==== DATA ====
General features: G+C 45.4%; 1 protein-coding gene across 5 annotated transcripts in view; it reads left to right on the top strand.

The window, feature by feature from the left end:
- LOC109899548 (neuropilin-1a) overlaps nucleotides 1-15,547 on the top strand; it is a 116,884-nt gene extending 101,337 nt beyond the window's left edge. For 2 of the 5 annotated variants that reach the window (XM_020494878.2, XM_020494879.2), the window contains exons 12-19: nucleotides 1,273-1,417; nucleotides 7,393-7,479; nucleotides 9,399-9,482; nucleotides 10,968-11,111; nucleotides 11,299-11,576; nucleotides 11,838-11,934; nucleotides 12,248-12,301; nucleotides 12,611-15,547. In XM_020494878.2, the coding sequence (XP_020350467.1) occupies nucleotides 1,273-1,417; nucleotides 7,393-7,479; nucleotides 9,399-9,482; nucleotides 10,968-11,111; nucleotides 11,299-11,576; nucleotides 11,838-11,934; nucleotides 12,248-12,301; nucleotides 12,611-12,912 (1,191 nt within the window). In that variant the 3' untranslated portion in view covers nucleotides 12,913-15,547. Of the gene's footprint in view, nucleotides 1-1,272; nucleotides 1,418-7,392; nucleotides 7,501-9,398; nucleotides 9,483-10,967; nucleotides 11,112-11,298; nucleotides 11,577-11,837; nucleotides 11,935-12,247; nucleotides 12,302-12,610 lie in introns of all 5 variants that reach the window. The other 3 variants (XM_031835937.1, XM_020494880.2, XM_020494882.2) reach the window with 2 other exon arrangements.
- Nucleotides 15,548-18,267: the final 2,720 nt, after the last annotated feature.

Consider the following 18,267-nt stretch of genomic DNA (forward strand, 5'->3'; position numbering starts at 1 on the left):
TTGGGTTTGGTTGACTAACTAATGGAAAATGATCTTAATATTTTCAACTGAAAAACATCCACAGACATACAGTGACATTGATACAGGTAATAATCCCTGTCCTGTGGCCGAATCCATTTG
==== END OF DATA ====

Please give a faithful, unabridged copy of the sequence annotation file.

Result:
General features: G+C 45.4%; 1 protein-coding gene across 5 annotated transcripts in view; it reads left to right on the top strand.

The window, feature by feature from the left end:
- LOC109899548 (neuropilin-1a) overlaps nucleotides 1-15,547 on the top strand; it is a 116,884-nt gene extending 101,337 nt beyond the window's left edge. For 2 of the 5 annotated variants that reach the window (XM_020494878.2, XM_020494879.2), the window contains exons 12-19: nucleotides 1,273-1,417; nucleotides 7,393-7,479; nucleotides 9,399-9,482; nucleotides 10,968-11,111; nucleotides 11,299-11,576; nucleotides 11,838-11,934; nucleotides 12,248-12,301; nucleotides 12,611-15,547. In XM_020494878.2, the coding sequence (XP_020350467.1) occupies nucleotides 1,273-1,417; nucleotides 7,393-7,479; nucleotides 9,399-9,482; nucleotides 10,968-11,111; nucleotides 11,299-11,576; nucleotides 11,838-11,934; nucleotides 12,248-12,301; nucleotides 12,611-12,912 (1,191 nt within the window). In that variant the 3' untranslated portion in view covers nucleotides 12,913-15,547. Of the gene's footprint in view, nucleotides 1-1,272; nucleotides 1,418-7,392; nucleotides 7,501-9,398; nucleotides 9,483-10,967; nucleotides 11,112-11,298; nucleotides 11,577-11,837; nucleotides 11,935-12,247; nucleotides 12,302-12,610 lie in introns of all 5 variants that reach the window. The other 3 variants (XM_031835937.1, XM_020494880.2, XM_020494882.2) reach the window with 2 other exon arrangements.
- Nucleotides 15,548-18,267: the final 2,720 nt, after the last annotated feature.

Consider the following 18,267-nt stretch of genomic DNA (forward strand, 5'->3'; position numbering starts at 1 on the left):
TTGGGTTTGGTTGACTAACTAATGGAAAATGATCTTAATATTTTCAACTGAAAAACATCCACAGACATACAGTGACATTGATACAGGTAATAATCCCTGTCCTGTGGCCGAATCCATTTG